In September 2005, a senior Wal-Martlawyer received an alarming e-mail from a former executive at the company’s largest foreign subsidiary, Wal-Mart de Mexico. In the e-mail and follow-up conversations, the former executive described how Wal-Mart de Mexico had orchestrated a campaign of bribery to win market dominance. In its rush to build stores, he said, the company had paid bribes to obtain permits in virtually every corner of the country.
The former executive gave names, dates and bribe amounts. He knew so much, he explained, because for years he had been the lawyer in charge of obtaining construction permits for Wal-Mart de Mexico.
Wal-Mart dispatched investigators to Mexico City, and within days they unearthed evidence of widespread bribery. They found a paper trail of hundreds of suspect payments totaling more than $24 million. They also found documents showing that Wal-Mart de Mexico’s top executives not only knew about the payments, but had taken steps to conceal them from Wal-Mart’s headquarters in Bentonville, Ark. In a confidential report to his superiors, Wal-Mart’s lead investigator, a former F.B.I. special agent, summed up their initial findings this way: “There is reasonable suspicion to believe that Mexican and USA laws have been violated.”
The lead investigator recommended that Wal-Mart expand the investigation.
Instead, an examination by The New York Times found, Wal-Mart’s leaders shut it down.
Neither American nor Mexican law enforcement officials were notified. None of Wal-Mart de Mexico’s leaders were disciplined. Indeed, its chief executive, Eduardo Castro-Wright, identified by the former executive as the driving force behind years of bribery, was promoted to vice chairman of Wal-Mart in 2008. Until this article, the allegations and Wal-Mart’s investigation had never been publicly disclosed.
But The Times’s examination uncovered a prolonged struggle at the highest levels of Wal-Mart, a struggle that pitted the company’s much publicized commitment to the highest moral and ethical standards against its relentless pursuit of growth.
The specific allegations are that Wal-Mart’s Mexican subsidiary paid “fixers,” or as they are known in Mexico, “gestores” (prounced hes-TORE-ehs), to facilitate the granting of permits and other approvals necessary to build out Wal-Mart’s real estate network.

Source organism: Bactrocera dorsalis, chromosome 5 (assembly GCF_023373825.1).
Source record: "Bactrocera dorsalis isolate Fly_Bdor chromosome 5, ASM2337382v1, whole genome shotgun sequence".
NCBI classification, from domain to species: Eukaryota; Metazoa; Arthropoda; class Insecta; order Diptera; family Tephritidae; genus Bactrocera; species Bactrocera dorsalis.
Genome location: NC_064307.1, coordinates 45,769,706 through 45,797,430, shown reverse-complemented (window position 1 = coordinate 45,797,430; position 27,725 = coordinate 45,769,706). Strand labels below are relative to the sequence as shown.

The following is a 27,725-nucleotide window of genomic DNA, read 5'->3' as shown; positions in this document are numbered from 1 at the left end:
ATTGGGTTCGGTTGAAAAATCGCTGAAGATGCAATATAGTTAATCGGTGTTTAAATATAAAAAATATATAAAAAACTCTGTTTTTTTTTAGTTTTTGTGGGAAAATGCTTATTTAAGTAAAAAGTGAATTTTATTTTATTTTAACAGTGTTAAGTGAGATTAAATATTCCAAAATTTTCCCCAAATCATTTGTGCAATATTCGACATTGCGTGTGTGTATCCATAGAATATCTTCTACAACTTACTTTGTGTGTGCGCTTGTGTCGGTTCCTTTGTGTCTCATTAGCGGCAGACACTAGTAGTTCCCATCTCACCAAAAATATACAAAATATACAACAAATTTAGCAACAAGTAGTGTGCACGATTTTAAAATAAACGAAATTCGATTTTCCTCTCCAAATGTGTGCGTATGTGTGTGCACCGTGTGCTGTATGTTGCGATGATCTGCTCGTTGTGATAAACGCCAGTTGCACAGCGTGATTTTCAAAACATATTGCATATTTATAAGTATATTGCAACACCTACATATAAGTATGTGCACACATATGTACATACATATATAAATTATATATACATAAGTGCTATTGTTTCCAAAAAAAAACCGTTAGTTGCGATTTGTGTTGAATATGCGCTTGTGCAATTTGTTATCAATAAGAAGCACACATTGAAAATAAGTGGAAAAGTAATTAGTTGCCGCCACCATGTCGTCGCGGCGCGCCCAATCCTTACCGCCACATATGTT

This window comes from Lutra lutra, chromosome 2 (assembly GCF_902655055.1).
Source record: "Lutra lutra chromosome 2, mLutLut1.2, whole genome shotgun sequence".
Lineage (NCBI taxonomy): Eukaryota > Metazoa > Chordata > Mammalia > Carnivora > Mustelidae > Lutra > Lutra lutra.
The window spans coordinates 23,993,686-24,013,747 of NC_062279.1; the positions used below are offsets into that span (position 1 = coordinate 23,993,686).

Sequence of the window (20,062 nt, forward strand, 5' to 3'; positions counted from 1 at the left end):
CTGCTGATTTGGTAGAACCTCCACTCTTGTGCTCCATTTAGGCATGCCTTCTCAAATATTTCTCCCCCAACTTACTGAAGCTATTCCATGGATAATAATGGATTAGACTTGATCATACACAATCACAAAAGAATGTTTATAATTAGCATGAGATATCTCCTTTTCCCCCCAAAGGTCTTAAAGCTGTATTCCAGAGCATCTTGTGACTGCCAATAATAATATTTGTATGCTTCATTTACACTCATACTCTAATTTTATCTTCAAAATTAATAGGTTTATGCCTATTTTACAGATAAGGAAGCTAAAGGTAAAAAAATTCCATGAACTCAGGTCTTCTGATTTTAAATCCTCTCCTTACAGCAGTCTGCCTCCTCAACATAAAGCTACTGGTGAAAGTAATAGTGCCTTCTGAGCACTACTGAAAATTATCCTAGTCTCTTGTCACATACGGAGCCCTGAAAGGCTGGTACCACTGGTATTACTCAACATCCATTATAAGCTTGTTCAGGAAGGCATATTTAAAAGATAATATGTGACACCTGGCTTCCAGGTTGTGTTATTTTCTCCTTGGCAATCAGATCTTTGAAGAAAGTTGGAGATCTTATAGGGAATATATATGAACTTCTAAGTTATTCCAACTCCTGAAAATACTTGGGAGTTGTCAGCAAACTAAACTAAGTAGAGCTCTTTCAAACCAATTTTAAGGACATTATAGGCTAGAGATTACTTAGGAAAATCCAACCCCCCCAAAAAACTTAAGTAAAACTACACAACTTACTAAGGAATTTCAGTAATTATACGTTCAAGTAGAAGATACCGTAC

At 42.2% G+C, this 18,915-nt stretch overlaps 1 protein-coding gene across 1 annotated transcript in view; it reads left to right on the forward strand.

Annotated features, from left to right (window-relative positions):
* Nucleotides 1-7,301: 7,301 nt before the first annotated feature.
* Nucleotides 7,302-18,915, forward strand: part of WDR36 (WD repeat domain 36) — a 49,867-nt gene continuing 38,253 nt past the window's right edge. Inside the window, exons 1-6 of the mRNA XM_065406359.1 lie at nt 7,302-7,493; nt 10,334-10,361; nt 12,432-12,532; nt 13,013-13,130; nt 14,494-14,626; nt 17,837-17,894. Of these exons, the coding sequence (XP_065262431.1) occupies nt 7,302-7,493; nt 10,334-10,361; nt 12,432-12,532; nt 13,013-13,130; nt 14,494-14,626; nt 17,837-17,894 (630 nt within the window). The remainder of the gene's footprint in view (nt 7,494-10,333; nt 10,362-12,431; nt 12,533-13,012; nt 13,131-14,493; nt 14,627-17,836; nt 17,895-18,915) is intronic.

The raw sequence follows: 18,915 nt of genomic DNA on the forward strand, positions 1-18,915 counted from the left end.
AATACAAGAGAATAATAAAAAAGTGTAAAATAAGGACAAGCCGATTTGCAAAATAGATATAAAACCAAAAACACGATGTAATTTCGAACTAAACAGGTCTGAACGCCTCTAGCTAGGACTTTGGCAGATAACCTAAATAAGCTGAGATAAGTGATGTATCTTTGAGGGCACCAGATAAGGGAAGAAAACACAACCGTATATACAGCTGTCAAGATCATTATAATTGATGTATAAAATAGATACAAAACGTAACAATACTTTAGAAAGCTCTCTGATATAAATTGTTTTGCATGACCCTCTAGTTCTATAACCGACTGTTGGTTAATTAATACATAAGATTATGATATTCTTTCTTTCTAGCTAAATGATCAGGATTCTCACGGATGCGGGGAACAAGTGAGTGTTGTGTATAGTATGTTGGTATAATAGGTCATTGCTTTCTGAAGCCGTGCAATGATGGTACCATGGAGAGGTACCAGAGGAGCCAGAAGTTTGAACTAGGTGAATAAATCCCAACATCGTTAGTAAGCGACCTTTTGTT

The use of gestores is common, and legal, in Mexico. The article makes reference to Mexicans hiring them to wait on lengthy lines to renew driver’s licenses and other such things. Put in a positive light, the job of the gestores is to know the system and the people and make things happen.
The allegation in this case is that the gestores, with Wal-Mart’s knowledge, went beyond friendly facilitation and paid bribes to officials to secure the needed permits.
In addition, Wal-Mart made substantial “donations” and “contributions” directly to various governmental agencies to facilitate permits being issued.
The payment to the gestores is shocking news only to those who have never had to do business in cultures where bribery is endemic — including Mexico. The payments direct to governments are shocking only to those who have never tried to develop real estate — even in the United States.
We can start with the caveat that in the US, we have the Foreign Corrupt Practices Act and that this precludes the paying of bribes. Under our system of government, this is the pronounced will of the people, and Wal-Mart and everyone else is obligated to follow the rules. Payments to government officials in Mexico are illegal under Mexican law — so making such payments carries risks, regardless of cultural norms.
In this case, the story goes on to allege that although the Mexican subsidiary tried to keep everything from Bentonville, when an unhappy former employee spoke out and the story reached Bentonville, top Wal-Mart executives did not respond with alacrity, trying to stop the behavior, did not arrange for an independent investigation, and did not report the matter to the authorities — this despite the specific recommendations of Wal-Mart’s internal legal team.
As is often the case, the cover-up is worse than the crime and if this report is all true, Wal-Mart may pay heavily for the failure of its top executives to act to ensure that the law was followed. Some of its executives may go to jail.
Now it is possible that nobody was actually bribed. Indeed, the basic defense that Wal-Mart de Mexico’s internal report came up with is that the gestore payments were all a scam. There are complicated allegations that the payments were made so certain employees could get a cut. Even if this is not true, it is possible that Wal-Mart dramatically overpaid these gestores because it assumed they would need to pay bribes, when, in actuality, they just bought their friends a cup of coffee to facilitate things.